She was a bully. There was no doubt about it. She was also our colleague. Each of us had been prey to her sarcastic tone and her snide remarks, some of us on a regular basis. She was odd and she was fussy, she talked about our customers every day.
Then we, her colleagues, had to figure out how to react. It’s not that we wanted her dead, but the relief, oh the relief of not having to face her each day was definitely a gift to all of us. Her closed door, because no one wanted to enter her sanctum, stayed that way for one week. No family, no friends came to clear out the space that had been hers.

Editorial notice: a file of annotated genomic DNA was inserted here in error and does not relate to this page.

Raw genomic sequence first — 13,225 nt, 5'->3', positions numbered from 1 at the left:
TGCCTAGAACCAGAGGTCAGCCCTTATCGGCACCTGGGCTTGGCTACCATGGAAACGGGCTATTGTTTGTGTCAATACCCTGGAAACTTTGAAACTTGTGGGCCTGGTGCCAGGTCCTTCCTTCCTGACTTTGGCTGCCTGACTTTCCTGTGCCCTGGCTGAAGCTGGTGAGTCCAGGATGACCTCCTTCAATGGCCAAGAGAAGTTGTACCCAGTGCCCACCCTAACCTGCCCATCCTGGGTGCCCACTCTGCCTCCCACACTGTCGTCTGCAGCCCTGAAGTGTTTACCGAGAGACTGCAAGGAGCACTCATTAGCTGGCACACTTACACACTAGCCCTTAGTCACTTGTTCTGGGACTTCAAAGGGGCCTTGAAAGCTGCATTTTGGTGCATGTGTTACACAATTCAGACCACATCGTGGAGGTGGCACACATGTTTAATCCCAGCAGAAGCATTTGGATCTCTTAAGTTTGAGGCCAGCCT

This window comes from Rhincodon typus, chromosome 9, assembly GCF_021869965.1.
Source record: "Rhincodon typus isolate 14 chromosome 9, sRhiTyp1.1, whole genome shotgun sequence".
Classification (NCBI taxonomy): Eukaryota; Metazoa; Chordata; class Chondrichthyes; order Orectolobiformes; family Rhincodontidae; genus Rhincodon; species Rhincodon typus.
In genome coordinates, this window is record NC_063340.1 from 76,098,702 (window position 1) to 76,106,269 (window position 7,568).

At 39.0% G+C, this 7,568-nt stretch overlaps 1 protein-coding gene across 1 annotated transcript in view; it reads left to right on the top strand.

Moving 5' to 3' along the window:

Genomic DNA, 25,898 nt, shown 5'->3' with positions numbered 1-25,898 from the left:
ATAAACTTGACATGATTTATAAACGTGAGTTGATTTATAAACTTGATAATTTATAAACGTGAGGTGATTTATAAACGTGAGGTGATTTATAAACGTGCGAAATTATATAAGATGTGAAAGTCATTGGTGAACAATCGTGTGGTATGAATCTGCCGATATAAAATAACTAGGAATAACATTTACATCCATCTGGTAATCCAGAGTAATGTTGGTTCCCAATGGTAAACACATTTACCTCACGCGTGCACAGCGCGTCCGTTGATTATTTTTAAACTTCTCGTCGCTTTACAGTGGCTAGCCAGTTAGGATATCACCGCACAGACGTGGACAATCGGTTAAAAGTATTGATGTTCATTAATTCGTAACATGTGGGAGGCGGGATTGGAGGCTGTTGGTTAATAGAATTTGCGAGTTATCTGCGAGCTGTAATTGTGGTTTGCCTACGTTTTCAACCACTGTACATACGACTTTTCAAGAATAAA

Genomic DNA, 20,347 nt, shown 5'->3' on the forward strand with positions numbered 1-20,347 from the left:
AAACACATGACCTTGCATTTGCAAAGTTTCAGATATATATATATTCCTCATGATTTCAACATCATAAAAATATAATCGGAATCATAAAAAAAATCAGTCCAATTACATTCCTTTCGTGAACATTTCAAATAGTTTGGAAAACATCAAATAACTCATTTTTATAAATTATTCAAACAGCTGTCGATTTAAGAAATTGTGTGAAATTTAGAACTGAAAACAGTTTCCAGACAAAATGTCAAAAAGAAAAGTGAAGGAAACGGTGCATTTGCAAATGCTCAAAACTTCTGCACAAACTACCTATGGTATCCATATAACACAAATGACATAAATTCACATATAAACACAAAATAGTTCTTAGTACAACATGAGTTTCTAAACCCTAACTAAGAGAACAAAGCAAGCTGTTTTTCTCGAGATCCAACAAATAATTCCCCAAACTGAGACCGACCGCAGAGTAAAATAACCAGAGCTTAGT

So when she went “home” early on a Friday afternoon with one of her frequent “debilitating” migraines, we didn’t care. On Monday morning, we found out that she was dead. I guess the migraine really was bad, because it killed her.
At first we all appreciated the quiet. But soon the quiet became deafening . Each of us wrestled with our feelings of why we didn’t like her, what she had done to us and what we had not done to stop it.
She taught us a lot about ourselves, and here it is decades later, and I can still see her face and the pearls she wore with her blue cardigan.